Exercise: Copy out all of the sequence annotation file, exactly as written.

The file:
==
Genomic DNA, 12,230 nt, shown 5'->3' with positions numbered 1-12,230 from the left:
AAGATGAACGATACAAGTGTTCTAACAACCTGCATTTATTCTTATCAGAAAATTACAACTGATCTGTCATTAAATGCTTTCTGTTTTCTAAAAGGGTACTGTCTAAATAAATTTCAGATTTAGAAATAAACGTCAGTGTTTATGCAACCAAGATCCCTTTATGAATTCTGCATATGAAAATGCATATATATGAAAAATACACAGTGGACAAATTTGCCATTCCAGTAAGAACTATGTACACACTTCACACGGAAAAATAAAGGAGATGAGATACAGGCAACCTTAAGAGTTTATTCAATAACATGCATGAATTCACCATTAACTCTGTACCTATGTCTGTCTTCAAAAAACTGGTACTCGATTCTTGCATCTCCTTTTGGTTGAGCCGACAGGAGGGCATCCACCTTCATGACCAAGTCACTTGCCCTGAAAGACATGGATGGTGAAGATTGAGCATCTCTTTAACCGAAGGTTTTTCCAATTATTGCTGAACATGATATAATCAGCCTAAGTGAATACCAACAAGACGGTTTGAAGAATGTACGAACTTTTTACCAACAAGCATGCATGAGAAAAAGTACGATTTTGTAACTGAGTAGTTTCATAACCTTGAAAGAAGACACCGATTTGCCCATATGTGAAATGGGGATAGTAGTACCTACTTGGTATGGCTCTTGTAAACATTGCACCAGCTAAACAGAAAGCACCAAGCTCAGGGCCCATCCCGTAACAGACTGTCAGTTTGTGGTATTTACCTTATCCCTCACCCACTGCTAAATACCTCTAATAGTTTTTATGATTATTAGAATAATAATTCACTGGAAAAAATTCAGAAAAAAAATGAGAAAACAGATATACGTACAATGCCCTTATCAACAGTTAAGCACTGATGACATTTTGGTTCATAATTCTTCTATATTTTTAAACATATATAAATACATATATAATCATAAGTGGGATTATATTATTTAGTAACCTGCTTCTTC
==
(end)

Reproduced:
Genomic DNA, 12,230 nt, shown 5'->3' with positions numbered 1-12,230 from the left:
AAGATGAACGATACAAGTGTTCTAACAACCTGCATTTATTCTTATCAGAAAATTACAACTGATCTGTCATTAAATGCTTTCTGTTTTCTAAAAGGGTACTGTCTAAATAAATTTCAGATTTAGAAATAAACGTCAGTGTTTATGCAACCAAGATCCCTTTATGAATTCTGCATATGAAAATGCATATATATGAAAAATACACAGTGGACAAATTTGCCATTCCAGTAAGAACTATGTACACACTTCACACGGAAAAATAAAGGAGATGAGATACAGGCAACCTTAAGAGTTTATTCAATAACATGCATGAATTCACCATTAACTCTGTACCTATGTCTGTCTTCAAAAAACTGGTACTCGATTCTTGCATCTCCTTTTGGTTGAGCCGACAGGAGGGCATCCACCTTCATGACCAAGTCACTTGCCCTGAAAGACATGGATGGTGAAGATTGAGCATCTCTTTAACCGAAGGTTTTTCCAATTATTGCTGAACATGATATAATCAGCCTAAGTGAATACCAACAAGACGGTTTGAAGAATGTACGAACTTTTTACCAACAAGCATGCATGAGAAAAAGTACGATTTTGTAACTGAGTAGTTTCATAACCTTGAAAGAAGACACCGATTTGCCCATATGTGAAATGGGGATAGTAGTACCTACTTGGTATGGCTCTTGTAAACATTGCACCAGCTAAACAGAAAGCACCAAGCTCAGGGCCCATCCCGTAACAGACTGTCAGTTTGTGGTATTTACCTTATCCCTCACCCACTGCTAAATACCTCTAATAGTTTTTATGATTATTAGAATAATAATTCACTGGAAAAAATTCAGAAAAAAAATGAGAAAACAGATATACGTACAATGCCCTTATCAACAGTTAAGCACTGATGACATTTTGGTTCATAATTCTTCTATATTTTTAAACATATATAAATACATATATAATCATAAGTGGGATTATATTATTTAGTAACCTGCTTCTTC